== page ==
Jay Gilliam, assistant professor of Criminal Justice, joins UIS after three years on the faculty in the Department of Criminology at Indiana University of Pennsylvania. Gilliam's research interests include the relationship among drugs, alcohol, and crime; ecological factors of crime; and issues of juvenile justice. His work has been published in the journal Deviant Behavior and he has made numerous presentations at national academic conferences. He received his Ph.D. in Sociology from the University of Oklahoma in 2006.
Amie Kincaid, lecturer in Communication, spent the past four years on the faculty at Eureka College as a communication instructor in the Humanities Division. She has also taught at Central New Mexico Community College, Albuquerque, at Southwestern Illinois College, Belleville, and at Eastern Illinois University, Charleston. Her research interests focus on how issues of race, class, culture, ethnicity, and gender contribute to interpersonal interactions. Her doctoral dissertation, titled "Communicating Identity: A Critical Ethnography of School Children in a Rural Community," is based on a field study of a small town near Springfield. She is a Ph.D. candidate at the University of New Mexico.
James Klein, assistant professor of Human Development Counseling, was an assistant professor of Counselor Education at Georgia Southern University before coming to UIS. He has been published in a number of peer-reviewed professional journals and has made presentations at several national and regional conferences. Klein's research interests include school counseling, high school student-athletes, and spirituality and counseling. He received his Ed.D. in Counselor Education and Supervision from Northern Illinois University in 2005.
Rebecca Landsberg, assistant professor of Biology, comes to UIS from the Department of Genetics at Harvard Medical School, where she has been a post-doctoral fellow since 2003. Her research interests include understanding how embryonic cells in the developing brain give rise to diverse neuronal populations. Her work has been published in academic journals including Neuron and The Proceedings of the National Academy of Science and has been a subject for review in Nature. At UIS, her teaching will focus on cellular and molecular biology. She earned her Ph.D. from the Massachusetts Institute of Technology in 2003.
Michael Lane, clinical assistant professor of Educational Leadership, previously served as an adjunct lecturer at UIS. He briefly was transportation director of the Jacksonville school district and before that spent five and a half years as superintendent of the Virginia, Illinois, school district. Lane's research interests include rural sociology, challenges of NCLB implementation for educational leaders, educational reform, and the nature of leadership. He has made presentations at educational conferences on such topics as data-driven decision making, school district reorganization, and leadership challenges for rural public school district superintendents. He received his Ed.D. from Illinois State University in 2006.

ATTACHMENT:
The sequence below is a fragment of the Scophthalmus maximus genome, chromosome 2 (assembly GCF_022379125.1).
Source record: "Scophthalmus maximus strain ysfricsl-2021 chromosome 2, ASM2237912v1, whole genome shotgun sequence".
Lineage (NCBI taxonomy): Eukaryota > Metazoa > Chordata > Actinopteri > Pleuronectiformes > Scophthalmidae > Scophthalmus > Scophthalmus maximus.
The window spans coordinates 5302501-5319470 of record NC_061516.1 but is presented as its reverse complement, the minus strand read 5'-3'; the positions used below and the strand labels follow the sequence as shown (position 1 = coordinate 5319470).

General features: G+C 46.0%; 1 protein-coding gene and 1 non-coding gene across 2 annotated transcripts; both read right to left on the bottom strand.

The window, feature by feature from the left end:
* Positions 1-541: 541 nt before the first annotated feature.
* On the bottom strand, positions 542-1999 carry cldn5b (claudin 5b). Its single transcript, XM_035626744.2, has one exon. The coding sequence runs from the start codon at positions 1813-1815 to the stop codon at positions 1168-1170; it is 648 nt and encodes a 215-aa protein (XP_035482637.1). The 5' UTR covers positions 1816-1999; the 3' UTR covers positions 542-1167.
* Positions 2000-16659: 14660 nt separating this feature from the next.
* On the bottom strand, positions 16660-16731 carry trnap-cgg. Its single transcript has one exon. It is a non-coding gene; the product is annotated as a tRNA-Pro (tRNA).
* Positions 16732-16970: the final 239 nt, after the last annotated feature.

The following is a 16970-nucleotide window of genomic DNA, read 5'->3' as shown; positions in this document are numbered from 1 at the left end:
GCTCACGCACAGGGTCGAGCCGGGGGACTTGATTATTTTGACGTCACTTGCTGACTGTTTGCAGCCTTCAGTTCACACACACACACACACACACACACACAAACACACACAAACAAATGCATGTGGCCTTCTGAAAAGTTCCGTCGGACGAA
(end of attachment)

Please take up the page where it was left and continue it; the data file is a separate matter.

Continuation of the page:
William Miller, associate professor and chair of Public Administration, was the founding director of the doctoral program in public policy at the University of Arkansas. He has also worked as a policy analyst for St. Louis University and with numerous community-based advocacy and service groups. His professional focus is on public policy in such areas as desegregation policy, church and state issues, citizen participation in economic development, financial ratios, equal employment, and the use of race in research. His work has appeared in Public Administration Review, American Review of Public Administration, Women and Politics, State and Local Government Review, and The American Journal of Political Science. He holds an M. Div. from Eden Theological Seminary and earned a Ph.D. in Public Policy and Administration from St. Louis University in 1991.
Ali Nizamuddin, assistant professor of Political Studies, taught at Emory and Henry College in Virginia for five years and was a researcher at Brookings Institution before joining UIS. His area of specialization is international relations with a focus in Asian studies. Nizamuddin's research interests include international trade, globalization, and the role of multinational corporations in the developing world. His articles have been published in Encyclopedia of International Political Economy and the International Social Science Review. He received his Ph.D. in Political Science from Columbia University in 2001.
Burks Oakley, visiting research professor in the Office of Technology-Enhanced Learning, was founding director of the University of Illinois Online and served in that capacity from 1997 until 2007. He was a key participant in obtaining both of the Sloan grants that funded the development of a number of UIS' online programs. Oakley has earned a national reputation as a practitioner and promoter of Internet-based asynchronous learning environments and in the past four years has given more than 100 invited talks at national conferences and on university campuses. He has received numerous awards for teaching and for the innovative use of technology in education. He earned the Ph.D. in Bioengineering from the University of Michigan, Ann Arbor in 1975.
Karen Reinke, assistant professor of Psychology, was on the faculty at Southern Illinois University, Carbondale for three years before coming to UIS. Her research interests include cognitive neuroscience, perceptual learning, and the interface between emotion and attention. Her research has been published in various professional journals including Cognitive Brain Research, Brain and Language, and Neuroimage. She has made numerous presentations at conferences for such groups as the Cognitive Neuroscience Society, the Human Brain Mapping Conference, and the Society for Neuroscience. She earned the Ph.D. from the University of Arizona in 1998 and held two postdoctoral fellowships: one at the University or Arizona and another at the Rotman Research Institute in Toronto.